On March 10, 1984, my wife hemorrhaged from an ectopic pregnancy. We rushed to the hospital emergency room and met with Sarah’s doctor. After a brief examination Sarah was taken to the operating theater on the third floor, where the doctor performed abdominal surgery that evening.
Two hours later the doctor came out to the waiting room an told me about the surgery. He explained that in most cases the egg is met by the sperm in the fallopian tube, where it is fertilized and then travels down to implant itself in the uterus. In Sarah’s case, however, the fertilized egg didn’t make it to the uterus. For some reason the embryo implanted in her right fallopian tube, where it stayed and grew. Within a week it had ruptured the walls of the pencil-size tube, and in less than an hour Sarah lost more than a quart of blood.
The doctor tried to save the tube. He worked to stop the bleeding three times—applying pressure to the tube, milking the blood free, and compressing the tube. Each time blood seeped in, filling the tube. It just wouldn’t stop. Finally, he took the tube out.
The doctor’s voice became a whisper. We were alone, but we sat hunched toward each other, inches apart, under the cool fluorescent light in the center of an empty waiting room. He had known Sarah and me for four years, for almost as long as we had been trying to have children. He had done everything within his medical powers to help us have those children. He had run numerous tests on us. When endometriosis blocked both of Sarah’s fallopian tubes, he had opened them up, hoping that they would remain open long enough for us to conceive. He had been with us when she first miscarried. Now, when Sarah had become pregnant again at 32, the embryo had burst through her fallopian tube and almost killed her.
It was late. Darkened hallways ran from the elevators to lighted outposts where nurses worked quietly. The waiting room, an open area lined with settees and sprinkled with religious pamphlets, was cold. The darkness seemed to close in around us. My throat was tight, my hands trembled. I asked about the left tube. His eyes answered before he spoke. It was a mass of adhesions, twisted like an old garden hose. Scar tissue covered the left ovary; he hadn’t been able to see it. He paused. I could say nothing; what was there to say? The doctor knew how badly we wanted children. He really wanted us to succeed. That was when he first mentioned in vitro fertilization and embryo transfer (IVF). He said there was a program starting here in Austin that might offer us another chance to have children. He said we should think about it, that the IVF procedure was our only remaining hope—that, or a miracle.
Sarah and I had heard of the in vitro fertilization and embryo transfer technique. Infertility was newsworthy in the eighties. Couples usually had their children while they were in their twenties and early thirties. However, as our population aged, couples had been postponing their childbearing years. That gave women more time to develop endometriosis, pelvic infections, or ovulation problems. Younger women, those between the ages of 20 and 24 who were having children, were experiencing increased infertility because of smoking, drinking, drugs, promiscuity, contraceptives, and overexercise. In men, a decreased sperm count was noted. America’s fertility rate was on the wane.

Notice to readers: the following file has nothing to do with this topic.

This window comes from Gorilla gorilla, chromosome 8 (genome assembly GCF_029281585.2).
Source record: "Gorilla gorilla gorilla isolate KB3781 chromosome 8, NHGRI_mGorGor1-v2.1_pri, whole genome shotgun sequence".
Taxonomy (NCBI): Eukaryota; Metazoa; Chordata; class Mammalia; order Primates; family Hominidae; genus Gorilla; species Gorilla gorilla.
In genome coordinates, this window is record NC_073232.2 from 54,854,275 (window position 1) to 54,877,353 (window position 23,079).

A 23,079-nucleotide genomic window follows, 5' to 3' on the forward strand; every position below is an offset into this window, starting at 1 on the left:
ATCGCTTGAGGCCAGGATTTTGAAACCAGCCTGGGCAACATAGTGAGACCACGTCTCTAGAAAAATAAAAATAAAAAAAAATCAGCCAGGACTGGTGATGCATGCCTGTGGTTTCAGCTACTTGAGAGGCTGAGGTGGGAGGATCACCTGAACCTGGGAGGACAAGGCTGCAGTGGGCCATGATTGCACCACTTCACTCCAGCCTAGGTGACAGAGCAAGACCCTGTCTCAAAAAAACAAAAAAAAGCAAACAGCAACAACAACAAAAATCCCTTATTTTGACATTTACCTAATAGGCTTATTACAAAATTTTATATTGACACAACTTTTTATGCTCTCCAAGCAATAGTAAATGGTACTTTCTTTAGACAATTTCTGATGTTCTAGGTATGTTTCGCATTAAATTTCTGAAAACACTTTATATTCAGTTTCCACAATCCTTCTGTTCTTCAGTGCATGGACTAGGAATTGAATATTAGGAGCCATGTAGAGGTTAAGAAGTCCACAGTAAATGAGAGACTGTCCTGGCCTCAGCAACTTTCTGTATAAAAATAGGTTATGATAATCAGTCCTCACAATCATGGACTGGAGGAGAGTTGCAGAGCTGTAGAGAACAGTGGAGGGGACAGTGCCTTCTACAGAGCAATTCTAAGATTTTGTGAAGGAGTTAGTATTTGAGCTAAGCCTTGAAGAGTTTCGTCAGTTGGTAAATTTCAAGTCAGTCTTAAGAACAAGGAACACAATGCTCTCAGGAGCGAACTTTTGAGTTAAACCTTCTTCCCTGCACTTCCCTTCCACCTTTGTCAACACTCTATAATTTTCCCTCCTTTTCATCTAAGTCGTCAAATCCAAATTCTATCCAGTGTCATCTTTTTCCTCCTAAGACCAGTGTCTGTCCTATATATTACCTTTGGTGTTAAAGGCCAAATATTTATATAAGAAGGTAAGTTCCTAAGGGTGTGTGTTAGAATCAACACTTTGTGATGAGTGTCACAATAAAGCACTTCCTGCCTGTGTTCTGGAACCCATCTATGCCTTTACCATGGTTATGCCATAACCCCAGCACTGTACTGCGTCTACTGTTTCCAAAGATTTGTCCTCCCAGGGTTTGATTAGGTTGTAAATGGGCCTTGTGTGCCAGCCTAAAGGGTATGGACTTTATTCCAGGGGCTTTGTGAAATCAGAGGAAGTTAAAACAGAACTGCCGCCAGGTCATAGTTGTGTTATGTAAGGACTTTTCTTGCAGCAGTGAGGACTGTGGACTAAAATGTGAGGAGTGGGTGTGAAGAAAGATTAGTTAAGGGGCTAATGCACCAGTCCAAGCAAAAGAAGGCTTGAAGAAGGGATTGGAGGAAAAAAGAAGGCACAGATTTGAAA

Infertility, however, had stimulated research and new techniques. In vitro fertilization and embryo transfer is one of the latest methods to combat this epidemic. It was for couples who because of damaged fallopian tubes, a low sperm count, endometriosis, or some unexplained infertility, couldn’t have children any other way.
What sounded so simple—the fertilization of an egg outside of the womb and its transfer back into the uterus—had resulted from years of research continually besieged by ethical questions, technical difficulty, and risk. It was only marginally successful. But Sarah and I knew none of that when we considered in vitro fertilization. We wanted a baby; IVF gave us a chance.
IVF grew out of ten years of collaboration between a physician and a research scientist, Dr. Patrick Steptoe and Robert Edwards, in London. The world’s first “test tube” baby was born in 1978; since then, more than a thousand children worldwide have been the result of IVF.
There are 125 registered American Fertility Society IVF programs in the United States. Two years ago Houston and Dallas offered IVF programs at six hospitals. Houston had the better-established programs, with Baylor, the University of Texas Health Science Center, and Woman’s Hospital of Texas successfully performing IVF treatments. But if we were going to leave town to enter a program, we could as easily look into out-of-state programs, searching for the best. That meant enrolling in the Eastern Virginia Medical School’s IVF program in Norfolk, Virginia. It was the first American program. It had nearly 130 IVF-conceived babies to its credit. Repeating the procedure so many times had helped make the Norfolk program the best; simple practice goes a long way toward perfecting technique.
In 1984 some infertility specialists teamed up at St. David’s Hospital in Austin to start an IVF program. Although its success rate was unknown, the program in Austin meant that Sarah and I wouldn’t have to leave home and spend weeks in a motel near a medical complex in an unfamiliar city. We decided to see what St. David’s had to offer.
Our real introduction to IVF was a Nova documentary about couples going through the first American IVF program, in 1981. As Sarah and I sat in an empty hospital classroom watching two televisions mounted on poles, the information we were getting floated past as if in a dream. Though the technical aspects of fertilization and transfer captivated Sarah, she sensed that the film wasn’t giving her the whole picture of the process. I couldn’t